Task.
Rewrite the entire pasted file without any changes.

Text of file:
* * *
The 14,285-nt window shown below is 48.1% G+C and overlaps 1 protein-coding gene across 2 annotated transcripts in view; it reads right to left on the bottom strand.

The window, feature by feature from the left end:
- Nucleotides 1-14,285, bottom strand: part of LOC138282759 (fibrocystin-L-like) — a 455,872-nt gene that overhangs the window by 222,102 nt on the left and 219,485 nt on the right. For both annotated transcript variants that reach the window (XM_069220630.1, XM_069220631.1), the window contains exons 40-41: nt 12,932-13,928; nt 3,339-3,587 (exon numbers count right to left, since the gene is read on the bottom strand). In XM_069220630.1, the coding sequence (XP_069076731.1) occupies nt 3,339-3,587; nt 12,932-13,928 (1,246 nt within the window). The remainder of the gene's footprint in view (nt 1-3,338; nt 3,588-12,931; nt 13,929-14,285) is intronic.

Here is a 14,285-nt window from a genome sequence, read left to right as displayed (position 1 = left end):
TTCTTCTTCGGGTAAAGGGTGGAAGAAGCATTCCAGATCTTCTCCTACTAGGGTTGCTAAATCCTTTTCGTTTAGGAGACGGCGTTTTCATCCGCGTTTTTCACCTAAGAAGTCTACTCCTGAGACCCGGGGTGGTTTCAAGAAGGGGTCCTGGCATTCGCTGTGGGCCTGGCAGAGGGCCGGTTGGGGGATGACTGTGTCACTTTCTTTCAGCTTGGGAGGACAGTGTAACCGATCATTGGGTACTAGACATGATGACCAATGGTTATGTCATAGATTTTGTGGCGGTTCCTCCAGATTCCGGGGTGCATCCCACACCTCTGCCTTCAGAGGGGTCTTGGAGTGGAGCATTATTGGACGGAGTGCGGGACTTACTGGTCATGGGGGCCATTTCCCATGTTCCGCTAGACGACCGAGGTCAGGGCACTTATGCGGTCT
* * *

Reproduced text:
The 14,285-nt window shown below is 48.1% G+C and overlaps 1 protein-coding gene across 2 annotated transcripts in view; it reads right to left on the bottom strand.

The window, feature by feature from the left end:
- Nucleotides 1-14,285, bottom strand: part of LOC138282759 (fibrocystin-L-like) — a 455,872-nt gene that overhangs the window by 222,102 nt on the left and 219,485 nt on the right. For both annotated transcript variants that reach the window (XM_069220630.1, XM_069220631.1), the window contains exons 40-41: nt 12,932-13,928; nt 3,339-3,587 (exon numbers count right to left, since the gene is read on the bottom strand). In XM_069220630.1, the coding sequence (XP_069076731.1) occupies nt 3,339-3,587; nt 12,932-13,928 (1,246 nt within the window). The remainder of the gene's footprint in view (nt 1-3,338; nt 3,588-12,931; nt 13,929-14,285) is intronic.

Here is a 14,285-nt window from a genome sequence, read left to right as displayed (position 1 = left end):
TTCTTCTTCGGGTAAAGGGTGGAAGAAGCATTCCAGATCTTCTCCTACTAGGGTTGCTAAATCCTTTTCGTTTAGGAGACGGCGTTTTCATCCGCGTTTTTCACCTAAGAAGTCTACTCCTGAGACCCGGGGTGGTTTCAAGAAGGGGTCCTGGCATTCGCTGTGGGCCTGGCAGAGGGCCGGTTGGGGGATGACTGTGTCACTTTCTTTCAGCTTGGGAGGACAGTGTAACCGATCATTGGGTACTAGACATGATGACCAATGGTTATGTCATAGATTTTGTGGCGGTTCCTCCAGATTCCGGGGTGCATCCCACACCTCTGCCTTCAGAGGGGTCTTGGAGTGGAGCATTATTGGACGGAGTGCGGGACTTACTGGTCATGGGGGCCATTTCCCATGTTCCGCTAGACGACCGAGGTCAGGGCACTTATGCGGTCT